Loving the clear winter sky’s recently! Snapped this beauty at Queen Elizabeth Country Park in Horndean earlier this week.
As part of an ongoing exploration of the non-place I am closing in on several categories of space. The view is to create a typology of non-place. A photographic record of the world around us. A world which we frequent on a regular basis but rarely think of as anything special.
In this particular instance I visited a 24 hour car park in the city of Portsmouth. Car parks at night have always been photographically attractive to me and I’ve often referred to them as ‘playgrounds of light’.
The car park in question has motion activated lighting, so as to save on energy bills. This feeds directly in to the notion of place and space. This mundane of structures stands in the darkness while disused but springs to life when the motion lights are triggered. This illumination converts that place in to a space with the presence of humans. The presence of a purpose.
Secret Dockyard was a photographic project during 2011 to 2012 documenting the conservation areas of Boathouse No4 in the Historic Dockyard, Portsmouth. A historical structure in its own right, Boathouse No4 was a key part in preparations for D-Day and other aspects of World War Two.
The aim of the project was to show these otherwise unseen areas so they could be accessible to the public through photography. The photographs themselves serve as a preservation of the areas, documenting them for generations to come. The series was shot using large format 10×8″ black and white film and a series of fibre based contact prints which were treated using selenium. The process of the fibre based prints and the selenium helps to preserve the photographs for as long as possible.
Through exhibition, Secret Dockyard was presented in cabinets with a glass lid. The cabinet serving as the walls of the museum with the artifacts inside. A large print of an overview of Boathouse No4 featured above the cabinets as the facade to a museum does from the street it is on.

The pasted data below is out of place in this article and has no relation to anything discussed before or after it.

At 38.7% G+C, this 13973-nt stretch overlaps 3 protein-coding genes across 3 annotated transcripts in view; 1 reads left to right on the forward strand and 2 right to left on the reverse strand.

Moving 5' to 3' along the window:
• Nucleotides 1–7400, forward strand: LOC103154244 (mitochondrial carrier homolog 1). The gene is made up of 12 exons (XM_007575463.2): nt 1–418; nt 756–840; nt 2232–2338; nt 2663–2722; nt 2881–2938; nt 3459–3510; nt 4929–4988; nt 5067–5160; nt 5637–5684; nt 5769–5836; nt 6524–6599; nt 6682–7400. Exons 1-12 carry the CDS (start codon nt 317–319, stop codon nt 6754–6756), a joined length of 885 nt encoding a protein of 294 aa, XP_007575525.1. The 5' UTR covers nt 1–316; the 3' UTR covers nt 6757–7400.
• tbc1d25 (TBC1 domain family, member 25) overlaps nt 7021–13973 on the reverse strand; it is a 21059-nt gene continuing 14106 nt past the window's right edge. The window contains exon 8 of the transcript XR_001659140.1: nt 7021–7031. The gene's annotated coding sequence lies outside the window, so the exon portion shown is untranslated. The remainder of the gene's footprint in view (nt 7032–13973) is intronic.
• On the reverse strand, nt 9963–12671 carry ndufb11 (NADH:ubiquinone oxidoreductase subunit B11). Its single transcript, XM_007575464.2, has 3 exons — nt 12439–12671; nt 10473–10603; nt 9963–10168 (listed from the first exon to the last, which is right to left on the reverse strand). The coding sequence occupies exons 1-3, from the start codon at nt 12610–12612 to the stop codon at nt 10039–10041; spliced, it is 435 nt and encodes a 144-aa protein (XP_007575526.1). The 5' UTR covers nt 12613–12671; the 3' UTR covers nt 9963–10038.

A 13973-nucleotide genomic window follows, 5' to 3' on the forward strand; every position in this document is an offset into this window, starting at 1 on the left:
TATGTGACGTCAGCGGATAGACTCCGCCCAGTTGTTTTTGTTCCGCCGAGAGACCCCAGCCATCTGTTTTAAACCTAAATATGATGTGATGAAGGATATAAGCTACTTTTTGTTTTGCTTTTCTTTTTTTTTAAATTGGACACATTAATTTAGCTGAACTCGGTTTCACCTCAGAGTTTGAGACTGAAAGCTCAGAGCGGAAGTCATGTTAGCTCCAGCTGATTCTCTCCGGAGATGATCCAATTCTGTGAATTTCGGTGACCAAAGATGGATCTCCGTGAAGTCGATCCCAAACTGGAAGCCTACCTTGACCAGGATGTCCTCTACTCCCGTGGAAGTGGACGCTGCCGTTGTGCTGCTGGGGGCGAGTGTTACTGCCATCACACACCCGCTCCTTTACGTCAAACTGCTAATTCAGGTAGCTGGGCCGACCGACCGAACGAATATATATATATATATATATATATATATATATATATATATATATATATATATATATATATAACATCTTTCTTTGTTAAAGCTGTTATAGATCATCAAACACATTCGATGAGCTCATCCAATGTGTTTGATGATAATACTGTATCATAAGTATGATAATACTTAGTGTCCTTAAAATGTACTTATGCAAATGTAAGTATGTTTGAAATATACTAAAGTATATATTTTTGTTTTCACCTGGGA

The Milky Way is something I’ve always wanted to photograph but needed to enthuse myself to get out and do it.
Recently on a camping trip in the New Forest I trekked out to Hurst Castle at about 1am and finally captured one!
This has ignighted a growing spark for astro-photography and I hope is the first of many!
Recently after a load of ‘Smoke Photography’ images I said I would write a blog post of a guide to what I had done and how I had done it. Below is an image of the whole set up and I will discuss this in detail.
My set up is possibly overkill but it’s kit that I own and use so why the heck not. One of the most important parts (apart from the incense stick to make the smoke) is the black backdrop. Creating the negative space behind the image enables use to be very flexible in post production. All I use is a black piece of material bought from a fabric store and then tailored to hang from a backdrop stand kit.
The incense I have used is very cheap, 60 sticks for £1 at Poundland, and does the trick perfectly!
I used my camera on a tripod, this isn’t essential as the settings used can make fast speed shooting very easy and dramatically reduce shake and blur. However I found it very useful for having a spare hand to manipulate the smoke.
A light source is very important, I used a Nikon SB700 speedlight but a simple desk lamp can be sufficient. This was fired using a basic radio remote trigger.
I used a reflector to balance out the light in the image, this isn’t needed but it’s what I wanted.
For my images I used the flashgun at 1/16th power and had the camera set to:
The f 8 helped to keep the depth of field enough to not get massively out of focus areas of the smoke. Focussing can be a big issue, I framed the shot so the tip of the incense was just visible in the bottom of the viewfinder and manually focused on that. Cropping this out in post is simple.
To take it a step up I added coloured filters to the flashgun to change the cast of the light. This colours the smoke and gives us more possibilities when we edit.
The editing I’ve kept really simple for the most part where I’ve cropped out the tip of the incense stick, deepened the black and raised the shadows on the a tonal curve. With a colour filter over the flashgun we can also adjust the hue to create entirely different sets of colours! If we wanted to take it a step further we could invert the colours to make the background white, the smoke negative and adjust the hue. Below are a couple of my examples…